1. Intuitive Forecasting Example. A startup without historical sales data can create an intuitive forecast using factors such as seasonality, market research, current market share, and planned strategic marketing efforts.
  2. Historical Forecasting Example. A company with a few years of sales data can create a more accurate financial forecast based on actual sales and historical data.
  3. Length of Sales Cycle Forecasting Example. A company can track the success of its sales process after using marketing strategies and analyze how quickly leads move down the sales funnel.
  4. Opportunity Stage Forecasting Example. A company can provide more accurate predictions based on where prospects sit in the sales cycle and their probability of closing.
  5. Multivariable Forecasting Example. A multivariable forecasting analysis may yield more accurate results than any of the above methods because it combines multiple sales forecasting models to account for various factors that affect a company’s sales growth.

Sales Forecasting Methods

Understanding the various sales forecasting methods can help you choose the best one for your business.

Intuitive Forecasting

The most basic of sales forecasting methods, this relies on educated guesses from salespeople to predict future sales for a given time period.

Historical Forecasting

Companies with historical data to review may use historical forecasting to create objective forecasts and aid in creating a realistic sales plan.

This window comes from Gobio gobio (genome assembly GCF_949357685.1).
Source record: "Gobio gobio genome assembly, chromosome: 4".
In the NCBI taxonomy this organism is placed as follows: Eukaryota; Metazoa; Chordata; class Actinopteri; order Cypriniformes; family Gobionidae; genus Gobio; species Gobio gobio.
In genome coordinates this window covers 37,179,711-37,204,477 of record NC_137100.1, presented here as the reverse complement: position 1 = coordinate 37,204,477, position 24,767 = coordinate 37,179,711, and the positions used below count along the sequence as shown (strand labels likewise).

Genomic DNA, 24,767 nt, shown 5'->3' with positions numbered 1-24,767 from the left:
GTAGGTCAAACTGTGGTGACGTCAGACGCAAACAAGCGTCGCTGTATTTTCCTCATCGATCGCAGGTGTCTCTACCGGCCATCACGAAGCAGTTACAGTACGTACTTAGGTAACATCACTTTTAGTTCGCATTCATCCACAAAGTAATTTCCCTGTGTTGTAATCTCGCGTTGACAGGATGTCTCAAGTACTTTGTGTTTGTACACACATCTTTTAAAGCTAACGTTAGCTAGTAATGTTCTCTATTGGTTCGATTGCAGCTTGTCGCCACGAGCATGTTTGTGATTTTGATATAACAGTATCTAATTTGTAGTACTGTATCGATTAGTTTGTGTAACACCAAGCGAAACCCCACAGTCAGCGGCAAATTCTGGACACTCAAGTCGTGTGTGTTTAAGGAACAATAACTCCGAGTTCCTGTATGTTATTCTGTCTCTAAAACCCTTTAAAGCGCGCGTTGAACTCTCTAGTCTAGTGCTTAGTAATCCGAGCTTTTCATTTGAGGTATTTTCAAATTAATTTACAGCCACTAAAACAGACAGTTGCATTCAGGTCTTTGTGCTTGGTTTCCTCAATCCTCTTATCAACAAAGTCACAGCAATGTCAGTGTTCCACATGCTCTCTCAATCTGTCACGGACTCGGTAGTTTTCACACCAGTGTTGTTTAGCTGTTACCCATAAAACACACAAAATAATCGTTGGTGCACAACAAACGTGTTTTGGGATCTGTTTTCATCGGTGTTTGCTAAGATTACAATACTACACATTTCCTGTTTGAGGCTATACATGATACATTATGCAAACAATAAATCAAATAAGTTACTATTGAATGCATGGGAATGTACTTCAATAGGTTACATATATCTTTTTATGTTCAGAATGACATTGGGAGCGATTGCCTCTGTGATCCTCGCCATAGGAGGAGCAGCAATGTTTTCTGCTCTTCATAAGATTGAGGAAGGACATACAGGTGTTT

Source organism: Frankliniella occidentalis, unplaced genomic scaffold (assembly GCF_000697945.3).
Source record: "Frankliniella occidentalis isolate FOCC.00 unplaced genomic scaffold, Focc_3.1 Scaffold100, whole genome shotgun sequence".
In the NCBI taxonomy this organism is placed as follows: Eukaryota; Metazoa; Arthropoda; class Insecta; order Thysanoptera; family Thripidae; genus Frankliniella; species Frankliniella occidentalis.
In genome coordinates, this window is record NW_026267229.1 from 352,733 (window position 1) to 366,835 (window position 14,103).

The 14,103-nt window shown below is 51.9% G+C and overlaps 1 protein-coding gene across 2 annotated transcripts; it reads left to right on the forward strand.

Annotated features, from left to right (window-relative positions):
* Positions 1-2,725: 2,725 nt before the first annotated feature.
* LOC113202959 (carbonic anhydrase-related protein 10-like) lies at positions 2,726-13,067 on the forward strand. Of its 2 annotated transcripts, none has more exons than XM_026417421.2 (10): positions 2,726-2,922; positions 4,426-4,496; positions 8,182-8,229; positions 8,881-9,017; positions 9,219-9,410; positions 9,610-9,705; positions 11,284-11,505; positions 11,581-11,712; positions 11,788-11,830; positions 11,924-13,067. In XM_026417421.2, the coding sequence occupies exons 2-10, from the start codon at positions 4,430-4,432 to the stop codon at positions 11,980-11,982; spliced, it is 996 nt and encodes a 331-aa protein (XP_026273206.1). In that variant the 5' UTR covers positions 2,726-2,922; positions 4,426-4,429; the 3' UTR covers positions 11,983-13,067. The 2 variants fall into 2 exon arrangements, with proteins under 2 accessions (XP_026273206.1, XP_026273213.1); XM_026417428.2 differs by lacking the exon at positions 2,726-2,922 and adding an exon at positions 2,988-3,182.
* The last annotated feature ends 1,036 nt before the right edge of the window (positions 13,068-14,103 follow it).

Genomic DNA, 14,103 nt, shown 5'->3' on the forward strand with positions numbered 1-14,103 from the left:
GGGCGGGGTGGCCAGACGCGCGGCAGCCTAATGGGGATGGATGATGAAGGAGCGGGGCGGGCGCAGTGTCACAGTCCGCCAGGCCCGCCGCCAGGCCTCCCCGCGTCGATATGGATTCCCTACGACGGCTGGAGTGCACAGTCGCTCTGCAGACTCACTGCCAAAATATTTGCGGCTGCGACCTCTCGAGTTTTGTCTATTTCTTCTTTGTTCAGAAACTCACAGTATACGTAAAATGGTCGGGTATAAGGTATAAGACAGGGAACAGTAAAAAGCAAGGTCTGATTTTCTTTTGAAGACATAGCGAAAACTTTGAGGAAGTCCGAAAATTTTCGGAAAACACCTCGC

Opportunity Stage Forecasting

Companies with accurate data about their sales pipeline, typically tracked through a CRM like Salesforce, can create accurate sales forecasting by looking at where each lead sits and its value based on its probability of closing.

Length of Sales Cycle Forecasting

Similar to opportunity stage forecasting, length of sales cycle forecasting relies on accurate data regarding your sales pipeline. Rather than looking at the probability of closing, it evaluates the time a lead should take to close.

Multivariable Forecasting

Multivariable forecasting combines the other techniques to create a sales forecast that explores the business from all angles to predict future sales and sales growth with accuracy.

Automate Sales Forecasting with revVana

However, many enterprise-level organizations find a better way to create accurate sales forecasts with revVana Plan, a sales booking management, business planning, and forecasting software that integrates with your CRM to eliminate inaccuracies. See how revVana can help you create more accurate sales forecasts today.

In conclusion, understanding and implementing the appropriate sales forecasting methods for your business is crucial for its growth. By using accurate data, refining your methods, and employing the right forecasting tools, your company can enjoy better supply chain management, steady cash flow, increased sales growth, and higher total sales. Start leveraging sales forecasting examples to achieve better business outcomes today.

How to close the gaps between sales pipeline and revenue forecasts — free webinar recording: